When Tesla Motors went public June 29, it was hailed as the first IPO by an American automaker since Ford in 1956. Shares spiked 41 percent, raising $226 million for the electric-car company. But buyers quickly hit the brakes: within a week, Tesla’s stock was below its offering price. It may be a sign that investors are wary of parallels between the clean-car market and the dotcom bubble. Like 1990s tech startups, electric-car makers are futuristic companies with the potential to change the world, but with big question marks about their business plans. Tesla sells only one model, a $109,000 sports car; a cheaper sedan won’t be available for at least two years. The company has never turned a profit, losing $55.7 million in 2009. And Tesla’s celebrity CEO, Elon Musk, admitted in a recent divorce filing that he was broke. The outlook for Tesla’s partners and competitors is just as fraught. Fisker Automotive, reportedly eyeing its own IPO, doesn’t currently produce any vehicles. A123 Systems, which makes lithium-ion batteries, had a successful IPO in 2009, but its shares have declined 62 percent this year; a competitor, Ener1, has fallen 47 percent.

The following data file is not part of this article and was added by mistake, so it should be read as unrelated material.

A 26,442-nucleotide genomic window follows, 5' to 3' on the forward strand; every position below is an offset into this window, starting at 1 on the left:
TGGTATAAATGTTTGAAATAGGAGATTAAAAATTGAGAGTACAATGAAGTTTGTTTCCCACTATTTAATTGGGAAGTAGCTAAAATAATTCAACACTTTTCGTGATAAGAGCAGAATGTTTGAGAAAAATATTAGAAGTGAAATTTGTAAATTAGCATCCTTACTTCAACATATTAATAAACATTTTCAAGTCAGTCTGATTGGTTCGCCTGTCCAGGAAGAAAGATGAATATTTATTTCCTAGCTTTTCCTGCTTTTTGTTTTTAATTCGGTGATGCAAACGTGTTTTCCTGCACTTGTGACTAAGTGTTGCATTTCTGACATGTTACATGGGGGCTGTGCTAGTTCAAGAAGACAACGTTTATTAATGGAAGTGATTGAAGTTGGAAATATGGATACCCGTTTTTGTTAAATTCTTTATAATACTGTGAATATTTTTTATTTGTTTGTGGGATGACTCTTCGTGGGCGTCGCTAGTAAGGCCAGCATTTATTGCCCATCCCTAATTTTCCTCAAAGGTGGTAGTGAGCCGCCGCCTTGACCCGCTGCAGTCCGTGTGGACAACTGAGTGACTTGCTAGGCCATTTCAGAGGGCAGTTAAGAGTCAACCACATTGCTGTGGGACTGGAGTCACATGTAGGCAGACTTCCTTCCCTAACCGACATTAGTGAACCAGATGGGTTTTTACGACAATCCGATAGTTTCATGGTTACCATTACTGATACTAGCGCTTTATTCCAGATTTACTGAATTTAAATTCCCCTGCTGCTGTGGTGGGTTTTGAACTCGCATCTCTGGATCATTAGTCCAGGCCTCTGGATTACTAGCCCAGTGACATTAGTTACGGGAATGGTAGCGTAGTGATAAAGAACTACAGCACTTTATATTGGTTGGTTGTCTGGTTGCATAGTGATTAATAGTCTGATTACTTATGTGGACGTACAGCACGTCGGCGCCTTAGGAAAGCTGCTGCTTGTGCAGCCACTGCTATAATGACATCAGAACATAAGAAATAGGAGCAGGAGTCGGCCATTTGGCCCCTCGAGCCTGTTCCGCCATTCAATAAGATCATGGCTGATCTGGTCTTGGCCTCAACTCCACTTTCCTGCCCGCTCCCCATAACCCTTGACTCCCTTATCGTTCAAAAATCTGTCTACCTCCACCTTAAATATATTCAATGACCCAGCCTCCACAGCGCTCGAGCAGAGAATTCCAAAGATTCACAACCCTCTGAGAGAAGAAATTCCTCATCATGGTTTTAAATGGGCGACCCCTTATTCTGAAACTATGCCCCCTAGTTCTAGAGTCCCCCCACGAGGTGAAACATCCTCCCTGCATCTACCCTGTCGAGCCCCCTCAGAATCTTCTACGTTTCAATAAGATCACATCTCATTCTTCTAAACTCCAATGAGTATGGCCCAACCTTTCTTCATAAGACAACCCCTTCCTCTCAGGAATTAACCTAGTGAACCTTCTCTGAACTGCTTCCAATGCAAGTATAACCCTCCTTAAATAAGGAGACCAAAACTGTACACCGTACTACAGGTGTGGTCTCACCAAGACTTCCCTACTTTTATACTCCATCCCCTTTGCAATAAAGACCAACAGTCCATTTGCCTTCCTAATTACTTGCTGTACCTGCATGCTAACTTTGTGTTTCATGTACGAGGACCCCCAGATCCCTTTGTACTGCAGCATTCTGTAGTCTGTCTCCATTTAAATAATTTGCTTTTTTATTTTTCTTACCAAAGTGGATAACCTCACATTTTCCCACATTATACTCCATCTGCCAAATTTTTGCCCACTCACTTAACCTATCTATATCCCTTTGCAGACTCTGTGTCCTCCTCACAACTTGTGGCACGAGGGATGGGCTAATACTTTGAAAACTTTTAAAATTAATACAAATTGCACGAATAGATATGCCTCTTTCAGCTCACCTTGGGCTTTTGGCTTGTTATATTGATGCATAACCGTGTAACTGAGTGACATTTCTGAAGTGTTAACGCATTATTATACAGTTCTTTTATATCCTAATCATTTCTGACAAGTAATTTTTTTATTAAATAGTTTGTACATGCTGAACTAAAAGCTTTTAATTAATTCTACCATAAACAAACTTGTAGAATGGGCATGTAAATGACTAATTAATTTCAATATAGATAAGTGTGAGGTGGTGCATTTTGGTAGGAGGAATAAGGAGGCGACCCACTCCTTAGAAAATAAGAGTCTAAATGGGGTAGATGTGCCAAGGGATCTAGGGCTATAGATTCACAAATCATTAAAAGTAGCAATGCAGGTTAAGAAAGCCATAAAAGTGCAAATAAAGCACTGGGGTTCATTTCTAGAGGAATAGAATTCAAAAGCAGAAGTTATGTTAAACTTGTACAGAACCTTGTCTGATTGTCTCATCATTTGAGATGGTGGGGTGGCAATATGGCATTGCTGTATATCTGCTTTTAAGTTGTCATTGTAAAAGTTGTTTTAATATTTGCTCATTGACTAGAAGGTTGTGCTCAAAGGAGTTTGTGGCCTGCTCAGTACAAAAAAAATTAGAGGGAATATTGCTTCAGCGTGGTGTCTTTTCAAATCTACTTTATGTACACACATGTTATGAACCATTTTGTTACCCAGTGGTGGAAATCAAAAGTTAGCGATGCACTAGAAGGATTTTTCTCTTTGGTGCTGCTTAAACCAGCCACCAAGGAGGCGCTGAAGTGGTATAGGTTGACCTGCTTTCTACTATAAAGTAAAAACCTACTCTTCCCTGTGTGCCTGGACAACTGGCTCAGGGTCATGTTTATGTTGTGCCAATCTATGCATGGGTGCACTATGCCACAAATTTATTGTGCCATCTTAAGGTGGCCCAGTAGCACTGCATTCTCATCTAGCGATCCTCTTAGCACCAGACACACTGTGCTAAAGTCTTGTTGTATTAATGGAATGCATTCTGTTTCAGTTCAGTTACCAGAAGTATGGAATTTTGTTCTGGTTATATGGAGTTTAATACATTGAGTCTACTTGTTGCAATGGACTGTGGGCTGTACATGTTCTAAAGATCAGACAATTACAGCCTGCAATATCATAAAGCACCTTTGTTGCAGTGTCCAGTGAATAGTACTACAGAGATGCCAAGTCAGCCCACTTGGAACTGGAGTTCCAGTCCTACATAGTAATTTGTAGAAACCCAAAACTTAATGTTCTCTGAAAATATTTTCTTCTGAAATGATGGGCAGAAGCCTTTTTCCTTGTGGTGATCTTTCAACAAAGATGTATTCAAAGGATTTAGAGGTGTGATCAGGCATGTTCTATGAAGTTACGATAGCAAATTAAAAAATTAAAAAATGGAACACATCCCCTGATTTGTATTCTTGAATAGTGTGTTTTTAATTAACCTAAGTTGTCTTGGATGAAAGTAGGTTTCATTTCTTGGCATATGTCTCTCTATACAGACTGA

The federal government is doing its part to support the market. Tesla and Fisker have received nearly $1 billion in loan guarantees, and last week, President Obama visited the Missouri plant of Smith Electric Vehicles, which makes plug-in commercial trucks. But while there may be a future for electric-car companies and their suppliers, there will be some stops and starts first.